Richard joins CP24 anchor Nathan Downer to have a look at the weekend’s new movies including the return of Newt Scamander in “Fantastic Beasts: The Crimes Of Grindelwald,” the political doings of “The Front Runner” and the arthouse heist of “Widows.”
Richard sits in with CTV NewsChannel anchor Marcia MacMillan to have a look at the weekend’s big releases, the continuing saga of magizoologist Newt Scamander in “Fantastic Beasts: The Crimes Of Grindelwald,” the political intrigue of “The Front Runner” and the arthouse heist of “Widows.”
If you already know what a ‘magizoologist’ is you’re likely a fan of J.K. Rowling’s wizarding world. If not, you’ve got some catching up to do before buying ticket to the second instalment of the Harry Potter spin-off “Fantastic Beasts: The Crimes Of Grindelwald.”
When we last saw magizoologist Newt Scamander (Eddie Redmayne) he temporarily put aside his study of magical creatures to travel to New York City and help MACUSA (Magical Congress of the United States of America) bring the powerful Dark wizard Gellert Grindelwald (Johnny Depp) to justice.
The story picks up as Grindelwald escapes. Like all good villains he craves world dominance, but only on his own terms. He believes in wizarding superiority and sets in motion a plan to lead a new Wizarding Order of pure-blood wizards who will rule over all non-magical beings.
Enter Albus Dumbledore (Jude Law), professor of Transfiguration at Hogwarts School of Witchcraft and Wizardry and an influential member of the British Ministry of Magic. To stop Grindelwald’s diabolical plot Dumbledore contacts Scamander, a confidante and former student.
The film based on the second original screenplay from J.K. Rowling is more fantastical than magical. There are all manner of creatures and wizard’s tricks that could only have sprung from her fertile imagination but there is very little actual cinema magic. Sure Potter fans will love seeing Hogwarts and a glimpse of Quidditch again but that is nostalgia, and Alison Sudol’s Judy Holliday impression is as winning as it was the first time out but overall “The Crimes Of Grindelwald” feels like a placeholder for the films yet to come.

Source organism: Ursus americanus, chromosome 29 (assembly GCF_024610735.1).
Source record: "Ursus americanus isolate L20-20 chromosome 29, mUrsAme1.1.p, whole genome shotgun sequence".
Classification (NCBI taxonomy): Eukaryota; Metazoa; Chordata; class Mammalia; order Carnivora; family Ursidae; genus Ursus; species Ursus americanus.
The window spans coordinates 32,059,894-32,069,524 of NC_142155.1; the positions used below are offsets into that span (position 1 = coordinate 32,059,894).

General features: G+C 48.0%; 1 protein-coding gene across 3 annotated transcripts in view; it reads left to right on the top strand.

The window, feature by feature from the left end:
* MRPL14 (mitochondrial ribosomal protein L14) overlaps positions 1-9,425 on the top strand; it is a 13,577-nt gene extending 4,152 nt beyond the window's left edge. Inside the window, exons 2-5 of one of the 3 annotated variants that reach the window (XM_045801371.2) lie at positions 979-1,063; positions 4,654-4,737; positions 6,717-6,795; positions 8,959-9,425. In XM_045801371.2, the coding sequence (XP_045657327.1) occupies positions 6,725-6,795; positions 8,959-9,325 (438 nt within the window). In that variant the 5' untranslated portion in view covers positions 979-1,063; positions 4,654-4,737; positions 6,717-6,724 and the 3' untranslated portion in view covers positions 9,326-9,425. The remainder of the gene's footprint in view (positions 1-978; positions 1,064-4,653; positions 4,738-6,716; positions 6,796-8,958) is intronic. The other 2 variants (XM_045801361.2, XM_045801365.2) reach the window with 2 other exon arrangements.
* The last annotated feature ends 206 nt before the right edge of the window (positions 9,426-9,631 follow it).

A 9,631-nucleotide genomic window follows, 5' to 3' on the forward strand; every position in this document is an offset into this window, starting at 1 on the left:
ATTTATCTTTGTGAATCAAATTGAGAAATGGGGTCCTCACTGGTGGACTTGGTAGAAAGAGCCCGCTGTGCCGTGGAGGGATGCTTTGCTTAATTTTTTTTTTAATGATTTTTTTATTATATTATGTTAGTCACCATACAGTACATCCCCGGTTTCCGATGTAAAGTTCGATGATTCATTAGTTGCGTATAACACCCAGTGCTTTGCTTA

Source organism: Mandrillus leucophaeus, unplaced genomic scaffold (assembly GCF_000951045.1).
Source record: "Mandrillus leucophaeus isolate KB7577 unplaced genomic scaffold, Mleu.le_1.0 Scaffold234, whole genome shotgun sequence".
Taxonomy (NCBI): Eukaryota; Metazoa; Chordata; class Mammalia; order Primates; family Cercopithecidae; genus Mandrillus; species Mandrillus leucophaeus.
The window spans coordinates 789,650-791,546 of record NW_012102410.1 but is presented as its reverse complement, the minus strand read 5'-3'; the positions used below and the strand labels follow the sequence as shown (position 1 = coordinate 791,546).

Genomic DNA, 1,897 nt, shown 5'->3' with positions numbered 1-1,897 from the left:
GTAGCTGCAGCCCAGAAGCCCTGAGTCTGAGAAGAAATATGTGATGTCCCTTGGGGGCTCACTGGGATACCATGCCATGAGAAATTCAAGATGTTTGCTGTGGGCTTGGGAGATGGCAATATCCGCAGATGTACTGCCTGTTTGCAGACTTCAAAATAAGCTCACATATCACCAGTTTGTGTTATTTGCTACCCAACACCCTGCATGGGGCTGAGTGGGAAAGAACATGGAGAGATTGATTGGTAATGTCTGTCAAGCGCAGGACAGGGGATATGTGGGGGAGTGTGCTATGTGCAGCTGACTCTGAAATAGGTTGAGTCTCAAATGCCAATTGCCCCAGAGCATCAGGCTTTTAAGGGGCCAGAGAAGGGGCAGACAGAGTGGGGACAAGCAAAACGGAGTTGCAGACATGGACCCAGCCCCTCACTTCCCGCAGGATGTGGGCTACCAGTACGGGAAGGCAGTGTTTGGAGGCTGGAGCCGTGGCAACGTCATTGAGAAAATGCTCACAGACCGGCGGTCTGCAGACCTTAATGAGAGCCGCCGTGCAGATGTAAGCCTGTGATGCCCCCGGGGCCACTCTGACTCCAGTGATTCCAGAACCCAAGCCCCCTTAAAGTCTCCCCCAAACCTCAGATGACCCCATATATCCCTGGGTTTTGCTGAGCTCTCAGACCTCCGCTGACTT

Non-Potter-heads will likely be confused by the barrage of names, the myriad of subplots and a deadly scene about the family tree of Credence Barebone (Ezra Miller) that gives the word convoluted a whole new meaning. Part of the joy of the Rowling’s story weaving in the Potter series was its depth and complexity. Here it feels as though she’s being paid not by the word but by the character.
When director David Yates isn’t bathing the screen with blue digital flames and the like there are things to admire. The set and costume design are spectacular, appropriate for both the 1920s setting and the otherworldly characters. Also interesting are the messages, both timeless—the search for identity—and timely—unity, fear mongering and freedom through force—provide subtext that is more interesting than the actual story.
Ultimately “Fantastic Beasts: The Crimes Of Grindelwald,” despite its grand face, feels thin, over written and under dramatic.
Based on the 1932 novel by Lewis Grassic Gibbon, “Sunset Song” is a story of a young Scottish heroine’s search for happiness and independence. Set in the years leading up to the World War I, Terence Davies brings this sombre adaptation of the classic book to grim, gritty life.
Aberdeenshire lass Chris Guthrie (Agyness Deyn) lives in grinding poverty on a farm on the on Scotland’s north-east coast. She feels an obligation to the land and her siblings but dreams of moving away from her tyrannical father (Peter Mullan) to become a teacher in the city. Her father’s cruelty takes a toll on all around her, particularly her brother Will (Jack Greenlees) who is subjected to brutal belt-buckle beatings to keep his rebellious spirit in line. A marriage to the sweet-natured Ewan (Kevin Guthrie) turns sour when he briefly returns from war, hardened by Western Front trench warfare.
Suicide, rape and misery are the order of the day in “Sunset Song.” “Sunset Song” is almost relentlessly grim, save for a fleeting moment of happiness in the middle. It’s the kind of movie that builds drama by wallowing in the wretchedness and dysfunction of its characters.
There are some memorable moments, many courtesy of cinematographer Michael McDonough who grounds the story with beautifully composed shots of the serene countryside that surrounds Chris and her family. Davies directs the camera in some truly spectacular ways but cannot get around the fact that the movie’s first and second act sturm and drang peter out in the third, leaving the film feeling lopsided.
Former model Deyn occasionally battles with the Scottish accent but otherwise hands in an effective performance that cold be her breakthrough. As the patriarchal oppressor Mullan revisits familiar territory—it’s a riff on his characters from “NEDS” and “Top of the Lake”—but is a fierce presence nonetheless. Greenlees’s big scene involves a minutes-long shot that focuses on his face as his father viciously beats him. Guthrie has good chemistry with Deyn until his personality changes and he returns from war, hardened and heartless.
“Sunset Song” is a beautifully made but severe movie about an indomitable spirit clashing with harsh reality. On the downside it features an occasionally difficult-to-understand Scottish dialect and sometime errs on the dull side, but, on the upside, it just as often creates moments of pure lyrical beauty.